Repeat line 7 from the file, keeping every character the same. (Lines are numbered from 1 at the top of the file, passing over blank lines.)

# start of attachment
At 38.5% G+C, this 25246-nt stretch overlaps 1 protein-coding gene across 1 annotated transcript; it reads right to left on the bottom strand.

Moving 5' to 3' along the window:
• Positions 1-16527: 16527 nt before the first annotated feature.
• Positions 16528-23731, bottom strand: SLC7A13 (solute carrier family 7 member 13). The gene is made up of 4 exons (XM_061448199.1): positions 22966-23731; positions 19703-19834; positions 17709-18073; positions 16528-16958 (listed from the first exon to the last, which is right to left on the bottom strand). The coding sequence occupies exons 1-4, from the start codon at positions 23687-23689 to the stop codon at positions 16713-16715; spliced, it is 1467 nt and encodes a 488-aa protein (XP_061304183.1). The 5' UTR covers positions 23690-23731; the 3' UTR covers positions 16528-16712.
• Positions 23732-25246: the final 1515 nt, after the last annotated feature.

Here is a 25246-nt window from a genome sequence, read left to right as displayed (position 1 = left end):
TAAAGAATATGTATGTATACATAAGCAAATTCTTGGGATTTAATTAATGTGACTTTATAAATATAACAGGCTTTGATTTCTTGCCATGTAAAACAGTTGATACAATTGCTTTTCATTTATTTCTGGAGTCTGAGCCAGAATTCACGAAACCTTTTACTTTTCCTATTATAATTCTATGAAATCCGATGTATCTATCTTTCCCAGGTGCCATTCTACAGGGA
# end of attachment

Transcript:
TAAAGAATATGTATGTATACATAAGCAAATTCTTGGGATTTAATTAATGTGACTTTATAAATATAACAGGCTTTGATTTCTTGCCATGTAAAACAGTTGATACAATTGCTTTTCATTTATTTCTGGAGTCTGAGCCAGAATTCACGAAACCTTTTACTTTTCCTATTATAATTCTATGAAATCCGATGTATCTATCTTTCCCAGGTGCCATTCTACAGGGA